3. No consensus No. 1 pick.
Ask 10 NFL analysts who they have rated No. 1 in this year’s draft and you might be supplied with 10 different answers. Some believe Texas A&M’s Luke Joeckel is the safest pick in the draft but if the Chiefs re-sign Branden Albert than they have no use for Joeckel at No. 1. Besides, some think Central Michigan’s Eric Fisher is the best offensive tackle in the draft, not Joeckel.

Georgia’s Jarvis Jones, Texas A&M’s Damontre Moore and even Florida State’s Bjorn Werner’s names are atop some analyst’s rankings. Why so much uncertainty? Point to the fact that there’s no consensus top quarterback in his year’s draft class. Twelve of the last 15 first-overall selections have been quarterbacks, with only Jake Long (2008), Mario Williams (2006) and Courtney Brown (2000) being the exceptions. With no potential franchise signal caller to be had, the ultimate crapshoot is even more unpredictable than ever this year.

4. Veteran quarterbacks in limbo.
Flacco is the best free agent quarterback this offseason but the Ravens won’t allow him to escape Baltimore without at least slapping him with the franchise tag. That means backups will litter the open market, unless you still consider guys like Jason Campbell, Tarvaris Jackson and Matt Moore capable starters. (And why would you?)

The more intriguing names are Alex Smith, Michael Vick and Matt Flynn, who are all currently under contract but could become available either via trade or release at some point this offseason. While the 49ers will certainly honor Smith’s desire to start elsewhere, at the end of the day they don’t owe him anything (non-monetarily, that is). If they don’t acquire what they feel to be decent compensation for the 28-year-old veteran, they could use him as insurance behind Colin Kaepernick for another season. That may not be fair for Smith, but the Niners will ultimately do what’s best for the franchise.

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How will Driver’s quad injury affect the Steelers’ coverage units?

Green Bay Packers wide receiver Greg Jennings (L) and wide receiver Donald Driver play with a video camera prior to Media Day for Super Bowl XLV in Arlington, Texas on February 1, 2011. The Pittsburgh Steelers will take on the Green Bay Packers on February 6, 2011. UPI/Roger L. Wollenberg

Donald Driver was added to the Packers’ injury report on Thursday due to a problem with his quad, but Mike McCarthy says he would be shocked if his starting receiver doesn’t play in the Super Bowl.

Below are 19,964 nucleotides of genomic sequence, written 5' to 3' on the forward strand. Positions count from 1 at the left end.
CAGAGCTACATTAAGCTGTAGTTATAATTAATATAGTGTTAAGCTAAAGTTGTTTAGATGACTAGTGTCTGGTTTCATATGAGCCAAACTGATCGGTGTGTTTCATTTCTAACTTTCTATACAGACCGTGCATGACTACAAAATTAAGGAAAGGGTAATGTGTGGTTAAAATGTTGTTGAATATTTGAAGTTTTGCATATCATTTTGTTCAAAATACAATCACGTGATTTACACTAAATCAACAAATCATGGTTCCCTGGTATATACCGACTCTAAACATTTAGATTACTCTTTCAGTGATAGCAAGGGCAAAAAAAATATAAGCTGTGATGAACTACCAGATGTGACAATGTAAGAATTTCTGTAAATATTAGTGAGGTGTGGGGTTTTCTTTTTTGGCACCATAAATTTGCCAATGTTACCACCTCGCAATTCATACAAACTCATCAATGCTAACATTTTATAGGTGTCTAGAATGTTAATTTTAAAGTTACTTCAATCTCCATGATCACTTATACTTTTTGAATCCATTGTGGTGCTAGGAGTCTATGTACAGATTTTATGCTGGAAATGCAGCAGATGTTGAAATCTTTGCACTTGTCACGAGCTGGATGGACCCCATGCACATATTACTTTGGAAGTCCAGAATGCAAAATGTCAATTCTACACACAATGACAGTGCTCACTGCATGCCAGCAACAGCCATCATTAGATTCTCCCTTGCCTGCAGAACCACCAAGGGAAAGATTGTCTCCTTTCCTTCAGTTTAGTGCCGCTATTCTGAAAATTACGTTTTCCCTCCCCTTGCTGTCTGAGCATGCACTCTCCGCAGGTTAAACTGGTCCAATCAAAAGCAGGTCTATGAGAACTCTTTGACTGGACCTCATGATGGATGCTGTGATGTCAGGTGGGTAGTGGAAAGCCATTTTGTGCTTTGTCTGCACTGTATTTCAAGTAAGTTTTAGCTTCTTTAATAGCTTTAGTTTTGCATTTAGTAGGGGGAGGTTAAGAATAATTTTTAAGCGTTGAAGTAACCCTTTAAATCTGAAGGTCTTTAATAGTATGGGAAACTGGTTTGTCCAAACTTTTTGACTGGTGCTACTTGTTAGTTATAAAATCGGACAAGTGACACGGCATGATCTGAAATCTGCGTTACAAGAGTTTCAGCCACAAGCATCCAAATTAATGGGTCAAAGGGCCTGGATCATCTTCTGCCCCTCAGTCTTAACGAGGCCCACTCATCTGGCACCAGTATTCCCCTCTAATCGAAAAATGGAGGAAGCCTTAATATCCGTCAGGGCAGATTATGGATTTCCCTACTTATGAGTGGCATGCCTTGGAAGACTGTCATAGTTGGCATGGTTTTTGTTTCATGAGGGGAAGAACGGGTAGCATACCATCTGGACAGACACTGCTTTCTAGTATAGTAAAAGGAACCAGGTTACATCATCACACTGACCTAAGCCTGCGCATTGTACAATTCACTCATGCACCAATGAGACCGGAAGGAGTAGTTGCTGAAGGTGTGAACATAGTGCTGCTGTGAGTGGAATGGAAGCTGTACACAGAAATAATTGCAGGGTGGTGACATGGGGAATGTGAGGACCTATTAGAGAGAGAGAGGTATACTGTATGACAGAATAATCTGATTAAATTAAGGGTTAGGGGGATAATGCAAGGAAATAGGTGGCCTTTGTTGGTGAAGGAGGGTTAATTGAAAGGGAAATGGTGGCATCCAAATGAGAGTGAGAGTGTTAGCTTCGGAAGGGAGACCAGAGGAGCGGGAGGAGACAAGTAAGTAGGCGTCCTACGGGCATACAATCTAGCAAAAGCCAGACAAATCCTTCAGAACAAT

I’d also be shocked if Driver doesn’t play, as the injury doesn’t sound serious enough to hold him out. That said, how effective will he be? If he’s being held out of practice (even for precautionary measures), then it stands to reason that he’s not at full strength. Will his injury have an effect on the Packers’ passing game?

It’ll be interesting to see what coverages Dick LeBeau uses on Sunday. The Steelers run mostly a cover-2 like the Bears, although LeBeau knows that his corners will also have to man-up in certain situations, which may be a problem seeing as how Bryant McFadden is dealing with an abdominal injury.

With Driver hurt, will LeBeau use Ike Taylor on Greg Jennings and take his chances with McFadden on Driver? Or will he want Taylor to take away Driver and have McFadden cover Jennings with safety help over the top?

I wouldn’t be surprised to see Pittsburgh go to their nickel or even dime package plenty of times throughout the night. But LeBeau wants to avoid the dime as much as possible because that means Lawrence Timmons, a good cover linebacker, comes off the field in favor of Anthony Madison. That’s an advantage for the Packers, just as it was when the Patriots crushed Pittsburgh 39-26 back in November when the Steelers used a lot of dime.

Assuming Driver’s injury isn’t a major concern, the Packers must get the Steelers out of their base defense as much as possible. Again, it’s a major advantage to them to face Pittsburgh’s nickel and dime units because it limits what LeBeau can do with his front seven.

Four questions surrounding Super Bowl XLV

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In our final sponsored post for T.G.I. Friday’s, here are five questions surrounding the Packers and Steelers as they prepare for Super Bowl XLV.